(Plain English below)
Sugata: Ubu, zaimei. One mekugu ana. It has a Kamakura era sugata, with much funbari and a ko-kissaki.
(Shape: Unshortened, signed by the maker. One peg hole. Kamakura era shape with much tapering in width from base to tip and a small point.)
Jigane: A rather tight itame with some masame near edge. Small ji-nie. Ichimai-bōshi.
(Steel: A rather tight wood grain pattern with straighter grain near edge. Small martensite particles above the temperline. Fully tempered tip.)
Hamon: Gunome-midare-choji in nioi-deki with some ko-nie. Some sunagashi.
(Temperline: Undulating with clove shapes in small martensite crystals appearing as a mist, with some slightly larger, individually visible particles. Some arrangements of martensite crystals form patterns like brushed sand in a garden.
The signature on the nakago reads:
Musashi Taro Yasukuni
shin jūgomai kōbuse saku
"Made by Musashi Taro Yasukuni
in real 15-layer kobuse"
Shin jūgomai kōbuse
Kaboku's book explains that using this technique, the core steel of the sword is forge-folded 15 times. There is another separate edge core piece, and then the whole is wrapped with a high-carbon steel jacket.
N.B.T.H.K. Hozon papers of the 17th year of Hesei; 2005.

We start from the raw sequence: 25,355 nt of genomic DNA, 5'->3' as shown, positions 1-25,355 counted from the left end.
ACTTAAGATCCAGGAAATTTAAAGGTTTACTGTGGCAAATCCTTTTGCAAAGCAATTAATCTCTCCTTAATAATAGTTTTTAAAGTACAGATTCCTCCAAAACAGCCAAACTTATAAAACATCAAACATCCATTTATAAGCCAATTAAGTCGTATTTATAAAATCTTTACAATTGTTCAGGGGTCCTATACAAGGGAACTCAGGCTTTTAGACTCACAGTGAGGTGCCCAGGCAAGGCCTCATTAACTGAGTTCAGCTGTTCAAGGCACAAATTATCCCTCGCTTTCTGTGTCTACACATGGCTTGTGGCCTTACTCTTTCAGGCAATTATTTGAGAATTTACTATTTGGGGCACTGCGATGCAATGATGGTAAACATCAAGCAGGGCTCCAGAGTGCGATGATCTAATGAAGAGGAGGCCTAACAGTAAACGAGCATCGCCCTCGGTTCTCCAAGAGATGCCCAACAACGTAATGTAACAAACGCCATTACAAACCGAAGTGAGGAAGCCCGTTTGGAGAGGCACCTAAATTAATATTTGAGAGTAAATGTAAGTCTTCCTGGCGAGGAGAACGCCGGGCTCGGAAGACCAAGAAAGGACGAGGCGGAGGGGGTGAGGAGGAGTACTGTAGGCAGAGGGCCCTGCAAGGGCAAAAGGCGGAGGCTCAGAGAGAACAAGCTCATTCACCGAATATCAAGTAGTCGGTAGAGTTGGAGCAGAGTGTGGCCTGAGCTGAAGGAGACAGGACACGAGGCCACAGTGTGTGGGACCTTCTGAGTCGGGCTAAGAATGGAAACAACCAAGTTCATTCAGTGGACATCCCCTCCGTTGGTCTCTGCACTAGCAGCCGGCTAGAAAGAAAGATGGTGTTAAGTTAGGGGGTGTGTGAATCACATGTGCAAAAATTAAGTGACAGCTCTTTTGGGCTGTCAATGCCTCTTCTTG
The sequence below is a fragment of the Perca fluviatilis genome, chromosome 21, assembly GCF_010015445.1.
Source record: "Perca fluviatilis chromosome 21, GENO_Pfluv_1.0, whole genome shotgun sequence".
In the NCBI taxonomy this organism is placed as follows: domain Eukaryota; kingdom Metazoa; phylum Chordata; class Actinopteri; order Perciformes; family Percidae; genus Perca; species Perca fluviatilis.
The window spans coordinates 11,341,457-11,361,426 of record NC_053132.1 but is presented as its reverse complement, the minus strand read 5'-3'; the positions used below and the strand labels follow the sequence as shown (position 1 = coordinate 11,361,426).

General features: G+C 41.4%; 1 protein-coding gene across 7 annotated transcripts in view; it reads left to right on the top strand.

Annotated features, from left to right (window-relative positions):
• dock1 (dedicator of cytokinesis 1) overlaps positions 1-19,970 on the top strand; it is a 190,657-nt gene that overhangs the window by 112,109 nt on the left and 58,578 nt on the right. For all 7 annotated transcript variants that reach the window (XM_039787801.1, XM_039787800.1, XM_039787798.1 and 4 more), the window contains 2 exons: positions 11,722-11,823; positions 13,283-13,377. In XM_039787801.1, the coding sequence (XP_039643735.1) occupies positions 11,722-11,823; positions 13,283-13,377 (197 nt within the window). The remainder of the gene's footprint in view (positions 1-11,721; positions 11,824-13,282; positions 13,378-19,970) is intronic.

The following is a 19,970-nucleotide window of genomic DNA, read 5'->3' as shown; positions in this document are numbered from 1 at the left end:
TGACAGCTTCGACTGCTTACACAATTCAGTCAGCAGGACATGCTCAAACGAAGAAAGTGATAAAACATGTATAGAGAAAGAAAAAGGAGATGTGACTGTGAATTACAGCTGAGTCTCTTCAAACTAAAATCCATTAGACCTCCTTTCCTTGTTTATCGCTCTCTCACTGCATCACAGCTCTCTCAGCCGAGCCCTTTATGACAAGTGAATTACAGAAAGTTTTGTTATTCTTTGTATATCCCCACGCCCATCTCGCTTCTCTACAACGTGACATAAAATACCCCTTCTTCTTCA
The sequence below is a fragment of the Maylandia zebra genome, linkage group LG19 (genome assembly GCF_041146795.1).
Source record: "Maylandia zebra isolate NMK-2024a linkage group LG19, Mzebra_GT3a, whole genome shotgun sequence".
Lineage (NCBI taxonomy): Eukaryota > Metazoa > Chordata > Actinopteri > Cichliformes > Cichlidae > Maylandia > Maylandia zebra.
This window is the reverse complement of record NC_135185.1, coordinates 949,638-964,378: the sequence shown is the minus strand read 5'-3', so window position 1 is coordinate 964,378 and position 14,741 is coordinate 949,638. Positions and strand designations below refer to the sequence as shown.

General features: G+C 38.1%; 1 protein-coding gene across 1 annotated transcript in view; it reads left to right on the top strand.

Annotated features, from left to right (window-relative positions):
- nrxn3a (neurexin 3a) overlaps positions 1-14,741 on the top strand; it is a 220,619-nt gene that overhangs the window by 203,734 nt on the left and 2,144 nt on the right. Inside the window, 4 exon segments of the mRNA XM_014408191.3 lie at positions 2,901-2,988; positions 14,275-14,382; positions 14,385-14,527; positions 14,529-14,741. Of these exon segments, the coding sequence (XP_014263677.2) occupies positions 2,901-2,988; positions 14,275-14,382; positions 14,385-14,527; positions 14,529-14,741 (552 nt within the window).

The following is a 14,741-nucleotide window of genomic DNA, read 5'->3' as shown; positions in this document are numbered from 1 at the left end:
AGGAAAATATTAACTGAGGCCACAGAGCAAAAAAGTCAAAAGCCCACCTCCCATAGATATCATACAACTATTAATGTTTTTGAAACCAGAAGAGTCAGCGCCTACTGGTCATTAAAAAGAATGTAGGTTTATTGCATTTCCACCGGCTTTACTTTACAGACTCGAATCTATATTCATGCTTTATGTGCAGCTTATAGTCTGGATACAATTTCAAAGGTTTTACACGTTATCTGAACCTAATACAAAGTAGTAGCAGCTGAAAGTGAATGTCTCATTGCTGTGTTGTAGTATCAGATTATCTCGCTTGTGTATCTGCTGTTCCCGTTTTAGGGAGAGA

It confirms the authenticity of the signature.
The blade is tightly forged. Some small pits and a tiny nick in the edge remain; see photos.
The sword comes in a full set of Edo-period koshirae. The scabbard is lacquered and divided in two sections. The upper half is lacquered in orange and gold with diagonal lines resembling falling rain. The bottom half is dark brown.
It comes with an old silk strap with dragons woven into the fabric.
The tsuka (hilt) is covered with white ray-skin with fine black silk wrap. Under the wrap are two gilt menuki in the shape of Chinese shishi lion.
Asian export art inspired mounts
It has copper mounts that are inlaid with gold patterns and cartouches with shakudō panels with golden flower designs over a nanako background. The work is unusual in that it resembles colonial wares made primarily for the Dutch presence in Asia. The kashira (pommel) is shaped like an Indian betel box called pandan, a form that also inspired Dutch tobacco boxes made all across the colonies.
Comparison between these hilt mounts and:
Upper left: An Indian betel box, 18th century. Author's collection.
Upper right: Asian export tobacco box for the Dutch market.
Rijksmuseum, Amsterdam accession number NG-1994-11.
The shakudō guard is mokkō-gata, meaning "four-lobed". It shows a garden scene with peony flowers and a seated Chinese figure over a stippled background. It has a separate silver rim that is beaded in the Chinese-style.
A kogai (hairpin) in the Gotō style, also exhibiting a lion, like the menuki, completes this tasteful and unusual set of koshirae.
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Both blades signed, its koshirae fine maki-e lacquer work. Ito school tsuba and Mino Gotō style mounts. …
Considered one of the best makers of naginata, he worked for the household of Fukushima Masanori.
Made in the 16th century, for the warrior monks of the Hozo-in temple in Nara.
A masterpiece of the genre. The Yagami school were excellent carvers of iron.
Fine work and one of the very few enamelled tsuba by this maker.